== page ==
category (ICT Mark schools 31, national
    primary 8, national secondary 9)
  • Three times more likely to be rated as
    outstanding in the Leadership and management
    category (ICT Mark schools 42, national
    primary 11, national secondary 12)
  • Four times more likely to be rated as
    outstanding in the Teaching and learning
    category (ICT Mark schools 29, national
    primary 7, national secondary 5)

12
Ofsted reports on ICT Mark schools
  • The large majority of Ofsted reports on ICT Mark
    schools contain positive comments in relation to
    a number of ICT areas, including
  • Use of interactive whiteboards
  • Development of pupils ICT skills
  • The use of ICT to raise attainment
  • Investment and level of ICT resources
  • Planning, assessment and pupil profiling using
    ICT
  • Teachers ICT skills
  • ICT raising pupil confidence and
  • ICT leading to involvement in community events.

13
Example quotes from Ofsted reports
  • The considerable investment in ICT, including
    whiteboards in every classroom, and a good number
    of computers and other technology, has had an
    outstanding impact on pupils progress.
  • The use of information and communication
    technology and the provision of tasks relevant to
    children's ages and interest have helped those
    who were reluctant to write to achieve well.
  • Standards in information and communication
    technology (ICT) areexceptionally high. Pupils
    become very confident and independent in using
    technology in a wide variety of contexts.
  • The school has sought to meet local needs by
    joining a programme to provide families with
    computers to help pupils with their homework.
    This useful initiative is strongly supported by
    parents, who can see portfolios of the childrens
    work in all subjects via the internet.
  • The use of computers to assist learning is
    excellent and students extend their work using
    the schools independent learning network which
    provides homework tasks as well as additional
    information.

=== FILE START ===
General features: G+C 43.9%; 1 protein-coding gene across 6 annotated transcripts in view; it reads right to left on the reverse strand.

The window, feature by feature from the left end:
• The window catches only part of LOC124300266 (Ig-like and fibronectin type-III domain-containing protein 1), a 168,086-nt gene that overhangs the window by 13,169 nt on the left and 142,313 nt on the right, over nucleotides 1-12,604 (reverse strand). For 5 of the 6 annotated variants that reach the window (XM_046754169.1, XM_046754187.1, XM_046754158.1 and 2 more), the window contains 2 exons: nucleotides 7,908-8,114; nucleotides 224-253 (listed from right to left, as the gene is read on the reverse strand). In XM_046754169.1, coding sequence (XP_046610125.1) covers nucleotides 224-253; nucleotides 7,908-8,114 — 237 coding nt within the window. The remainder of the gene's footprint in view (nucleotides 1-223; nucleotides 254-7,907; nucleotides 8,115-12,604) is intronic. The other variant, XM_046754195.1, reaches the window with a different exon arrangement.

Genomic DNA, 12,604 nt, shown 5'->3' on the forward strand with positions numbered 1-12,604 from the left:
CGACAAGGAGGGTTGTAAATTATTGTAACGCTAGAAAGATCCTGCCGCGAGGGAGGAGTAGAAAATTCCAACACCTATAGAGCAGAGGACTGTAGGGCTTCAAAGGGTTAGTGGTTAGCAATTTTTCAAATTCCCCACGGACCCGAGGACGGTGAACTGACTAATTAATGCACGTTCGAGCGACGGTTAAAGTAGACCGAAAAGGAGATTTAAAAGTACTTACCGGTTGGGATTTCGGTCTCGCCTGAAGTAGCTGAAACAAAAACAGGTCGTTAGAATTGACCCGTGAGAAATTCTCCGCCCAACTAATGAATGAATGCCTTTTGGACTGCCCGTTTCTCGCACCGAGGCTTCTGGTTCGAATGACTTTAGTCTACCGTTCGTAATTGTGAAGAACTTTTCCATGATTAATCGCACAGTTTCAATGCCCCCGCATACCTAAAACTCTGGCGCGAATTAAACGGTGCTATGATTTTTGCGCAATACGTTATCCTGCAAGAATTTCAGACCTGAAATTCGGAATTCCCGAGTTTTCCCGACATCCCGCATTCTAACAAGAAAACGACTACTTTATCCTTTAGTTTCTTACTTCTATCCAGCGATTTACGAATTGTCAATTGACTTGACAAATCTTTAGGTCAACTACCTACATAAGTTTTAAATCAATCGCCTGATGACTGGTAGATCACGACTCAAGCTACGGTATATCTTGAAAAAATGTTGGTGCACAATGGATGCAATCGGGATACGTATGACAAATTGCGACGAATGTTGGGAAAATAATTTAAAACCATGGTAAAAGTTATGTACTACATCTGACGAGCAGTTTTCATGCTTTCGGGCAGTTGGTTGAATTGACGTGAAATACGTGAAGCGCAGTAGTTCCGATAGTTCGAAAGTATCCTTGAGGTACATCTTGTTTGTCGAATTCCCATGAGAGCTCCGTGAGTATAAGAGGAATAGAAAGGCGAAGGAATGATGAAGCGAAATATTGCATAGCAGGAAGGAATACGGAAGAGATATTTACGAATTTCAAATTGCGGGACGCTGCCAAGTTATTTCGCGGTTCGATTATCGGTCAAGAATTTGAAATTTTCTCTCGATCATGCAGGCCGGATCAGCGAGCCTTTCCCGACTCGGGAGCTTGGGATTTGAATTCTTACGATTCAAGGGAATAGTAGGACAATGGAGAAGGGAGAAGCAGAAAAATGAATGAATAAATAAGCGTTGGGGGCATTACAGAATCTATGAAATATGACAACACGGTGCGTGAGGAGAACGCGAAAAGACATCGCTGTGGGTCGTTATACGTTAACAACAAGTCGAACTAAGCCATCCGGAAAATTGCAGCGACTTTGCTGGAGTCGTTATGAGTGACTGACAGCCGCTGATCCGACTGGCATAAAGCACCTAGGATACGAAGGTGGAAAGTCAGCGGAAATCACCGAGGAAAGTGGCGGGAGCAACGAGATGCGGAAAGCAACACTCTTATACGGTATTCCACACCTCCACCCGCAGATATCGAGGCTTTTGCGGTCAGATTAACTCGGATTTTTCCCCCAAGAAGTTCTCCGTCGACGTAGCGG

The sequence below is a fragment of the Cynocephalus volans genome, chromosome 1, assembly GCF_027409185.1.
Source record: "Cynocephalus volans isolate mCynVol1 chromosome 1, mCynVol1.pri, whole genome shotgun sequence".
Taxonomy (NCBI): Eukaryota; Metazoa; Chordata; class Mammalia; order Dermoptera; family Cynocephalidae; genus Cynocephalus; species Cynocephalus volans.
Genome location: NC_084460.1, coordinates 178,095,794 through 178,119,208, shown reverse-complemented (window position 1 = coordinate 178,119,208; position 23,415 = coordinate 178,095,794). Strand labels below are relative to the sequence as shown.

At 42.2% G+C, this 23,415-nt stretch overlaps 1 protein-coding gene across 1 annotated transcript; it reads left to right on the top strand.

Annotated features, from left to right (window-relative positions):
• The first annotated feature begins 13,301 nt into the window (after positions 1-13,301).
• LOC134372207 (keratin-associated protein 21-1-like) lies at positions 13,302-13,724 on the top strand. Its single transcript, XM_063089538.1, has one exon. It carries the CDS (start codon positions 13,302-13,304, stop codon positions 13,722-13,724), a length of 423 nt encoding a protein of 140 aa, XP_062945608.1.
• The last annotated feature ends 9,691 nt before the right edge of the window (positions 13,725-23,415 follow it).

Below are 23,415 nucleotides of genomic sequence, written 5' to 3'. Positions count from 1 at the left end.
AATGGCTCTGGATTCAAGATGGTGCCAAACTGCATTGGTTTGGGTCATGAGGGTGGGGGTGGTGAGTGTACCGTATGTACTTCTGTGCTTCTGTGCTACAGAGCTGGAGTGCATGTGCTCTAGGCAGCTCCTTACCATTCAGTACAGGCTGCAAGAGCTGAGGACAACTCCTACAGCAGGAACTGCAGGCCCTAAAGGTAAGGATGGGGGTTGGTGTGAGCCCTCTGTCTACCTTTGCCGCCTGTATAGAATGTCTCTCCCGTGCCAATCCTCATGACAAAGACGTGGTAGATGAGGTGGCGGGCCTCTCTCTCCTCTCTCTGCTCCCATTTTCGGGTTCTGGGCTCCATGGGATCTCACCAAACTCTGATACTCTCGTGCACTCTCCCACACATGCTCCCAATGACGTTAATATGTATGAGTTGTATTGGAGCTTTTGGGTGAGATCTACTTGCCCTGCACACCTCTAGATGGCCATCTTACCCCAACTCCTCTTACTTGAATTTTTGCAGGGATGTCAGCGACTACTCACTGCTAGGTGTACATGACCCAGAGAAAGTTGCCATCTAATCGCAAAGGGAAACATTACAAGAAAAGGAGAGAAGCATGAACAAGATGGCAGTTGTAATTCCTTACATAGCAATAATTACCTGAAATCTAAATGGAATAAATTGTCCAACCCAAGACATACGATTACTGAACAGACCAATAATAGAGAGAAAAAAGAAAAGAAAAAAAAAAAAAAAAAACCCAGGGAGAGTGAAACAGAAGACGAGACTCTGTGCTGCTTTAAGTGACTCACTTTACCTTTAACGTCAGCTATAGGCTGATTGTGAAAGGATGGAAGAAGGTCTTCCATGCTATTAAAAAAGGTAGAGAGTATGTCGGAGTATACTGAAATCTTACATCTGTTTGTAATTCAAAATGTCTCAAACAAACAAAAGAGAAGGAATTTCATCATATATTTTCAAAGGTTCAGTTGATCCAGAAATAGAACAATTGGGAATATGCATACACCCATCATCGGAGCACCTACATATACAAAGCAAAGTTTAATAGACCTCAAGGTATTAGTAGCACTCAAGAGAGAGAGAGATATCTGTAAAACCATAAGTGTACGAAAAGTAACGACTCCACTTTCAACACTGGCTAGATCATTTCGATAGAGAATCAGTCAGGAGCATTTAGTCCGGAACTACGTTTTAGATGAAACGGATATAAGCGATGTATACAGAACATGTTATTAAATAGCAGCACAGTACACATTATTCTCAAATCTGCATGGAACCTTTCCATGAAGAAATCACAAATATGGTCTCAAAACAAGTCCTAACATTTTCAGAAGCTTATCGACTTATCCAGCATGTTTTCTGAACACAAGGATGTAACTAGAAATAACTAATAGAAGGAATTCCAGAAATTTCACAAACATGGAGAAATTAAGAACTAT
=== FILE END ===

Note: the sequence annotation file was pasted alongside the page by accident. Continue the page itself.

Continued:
14
Starting points for self-review
  • What are the current challenges and changes
    facing the schools you work with or support?

15
Starting points for self-review
  • Raising achievement
  • Procurement
  • Total cost of ownership
  • Building Schools for the Future
  • Computers for Pupils
  • Learning Platforms
  • Managed learning environments
  • E-safety
  • Engaging parents
  • Truancy
  • Workforce development
  • Curriculum development
  • 14-19 agenda
  • Every Child Matters
  • Personalising learning
  • Behaviour
  • Recruitment

Could progress and improvement be made in any of
these areas without a review of how technology is
being used and harnessed?
16
E-safety and self-review
  • School (aspect 1c-4)
  • The school is aware of its responsibilities in
    ensuring that ICT usage by all network users is
    responsible, safe and secure. There are relevant
    and comprehensive policies in place which are
    understood and adhered to by many network users.
  • Staff (aspect 2a-3)
  • All curriculum planning identifies key areas
    where ICT can support learning and teaching and
    includes effective e-safety education for pupils.
    All, or nearly all, staff use these plans for all
    subjects of the curriculum.
  • Pupils (aspect 3b-2)
  • Most pupils have a good range of skills that
    enable them to access and make effective use of
    digital resources to support their learning.
    They understand the issues relating to safe and
    responsible use of ICT and adopt appropriate
    practices.
  • Parents (aspect 6b-3)
  • General information about the curriculum is
    available electronically to families and there
    are suggestions about how to support pupils
    learning out of school. The school uses a range
    of ICT approaches to engage parents/carers in
    communication with the school. Advice is
    routinely provided for parents/carers on e-safety
    and security issues.

17
Self-review framework
  • A jointly developed framework of standards
    describing progression through a model of
    institutional maturity in the use of ICT.

ICT Mark